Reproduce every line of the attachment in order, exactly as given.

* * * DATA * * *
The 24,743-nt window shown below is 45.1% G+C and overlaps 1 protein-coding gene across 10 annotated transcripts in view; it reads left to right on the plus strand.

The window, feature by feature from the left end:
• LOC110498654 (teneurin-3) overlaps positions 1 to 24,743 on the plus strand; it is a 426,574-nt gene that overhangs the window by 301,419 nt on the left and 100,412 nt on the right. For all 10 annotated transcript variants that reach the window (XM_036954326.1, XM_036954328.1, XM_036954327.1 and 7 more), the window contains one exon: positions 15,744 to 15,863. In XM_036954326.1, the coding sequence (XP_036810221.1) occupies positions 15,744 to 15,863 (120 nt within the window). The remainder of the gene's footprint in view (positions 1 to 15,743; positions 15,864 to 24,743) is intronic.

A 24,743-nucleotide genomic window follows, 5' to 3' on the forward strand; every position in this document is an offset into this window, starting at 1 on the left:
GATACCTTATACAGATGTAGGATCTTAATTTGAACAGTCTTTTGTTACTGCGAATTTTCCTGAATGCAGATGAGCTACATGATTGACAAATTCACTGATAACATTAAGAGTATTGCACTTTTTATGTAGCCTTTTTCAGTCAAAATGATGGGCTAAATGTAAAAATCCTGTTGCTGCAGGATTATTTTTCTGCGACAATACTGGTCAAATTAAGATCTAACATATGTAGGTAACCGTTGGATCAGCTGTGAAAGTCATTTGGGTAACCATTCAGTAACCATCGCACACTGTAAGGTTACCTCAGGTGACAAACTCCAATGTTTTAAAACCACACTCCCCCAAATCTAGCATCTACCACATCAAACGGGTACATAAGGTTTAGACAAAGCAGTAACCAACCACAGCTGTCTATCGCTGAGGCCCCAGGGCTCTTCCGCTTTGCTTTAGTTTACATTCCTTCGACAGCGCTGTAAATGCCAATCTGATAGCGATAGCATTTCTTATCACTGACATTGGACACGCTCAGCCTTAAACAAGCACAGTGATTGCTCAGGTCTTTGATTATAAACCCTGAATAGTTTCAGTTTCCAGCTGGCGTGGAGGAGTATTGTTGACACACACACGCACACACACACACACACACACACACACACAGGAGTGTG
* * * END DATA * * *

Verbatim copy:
The 24,743-nt window shown below is 45.1% G+C and overlaps 1 protein-coding gene across 10 annotated transcripts in view; it reads left to right on the plus strand.

The window, feature by feature from the left end:
• LOC110498654 (teneurin-3) overlaps positions 1 to 24,743 on the plus strand; it is a 426,574-nt gene that overhangs the window by 301,419 nt on the left and 100,412 nt on the right. For all 10 annotated transcript variants that reach the window (XM_036954326.1, XM_036954328.1, XM_036954327.1 and 7 more), the window contains one exon: positions 15,744 to 15,863. In XM_036954326.1, the coding sequence (XP_036810221.1) occupies positions 15,744 to 15,863 (120 nt within the window). The remainder of the gene's footprint in view (positions 1 to 15,743; positions 15,864 to 24,743) is intronic.

A 24,743-nucleotide genomic window follows, 5' to 3' on the forward strand; every position in this document is an offset into this window, starting at 1 on the left:
GATACCTTATACAGATGTAGGATCTTAATTTGAACAGTCTTTTGTTACTGCGAATTTTCCTGAATGCAGATGAGCTACATGATTGACAAATTCACTGATAACATTAAGAGTATTGCACTTTTTATGTAGCCTTTTTCAGTCAAAATGATGGGCTAAATGTAAAAATCCTGTTGCTGCAGGATTATTTTTCTGCGACAATACTGGTCAAATTAAGATCTAACATATGTAGGTAACCGTTGGATCAGCTGTGAAAGTCATTTGGGTAACCATTCAGTAACCATCGCACACTGTAAGGTTACCTCAGGTGACAAACTCCAATGTTTTAAAACCACACTCCCCCAAATCTAGCATCTACCACATCAAACGGGTACATAAGGTTTAGACAAAGCAGTAACCAACCACAGCTGTCTATCGCTGAGGCCCCAGGGCTCTTCCGCTTTGCTTTAGTTTACATTCCTTCGACAGCGCTGTAAATGCCAATCTGATAGCGATAGCATTTCTTATCACTGACATTGGACACGCTCAGCCTTAAACAAGCACAGTGATTGCTCAGGTCTTTGATTATAAACCCTGAATAGTTTCAGTTTCCAGCTGGCGTGGAGGAGTATTGTTGACACACACACGCACACACACACACACACACACACACACACAGGAGTGTG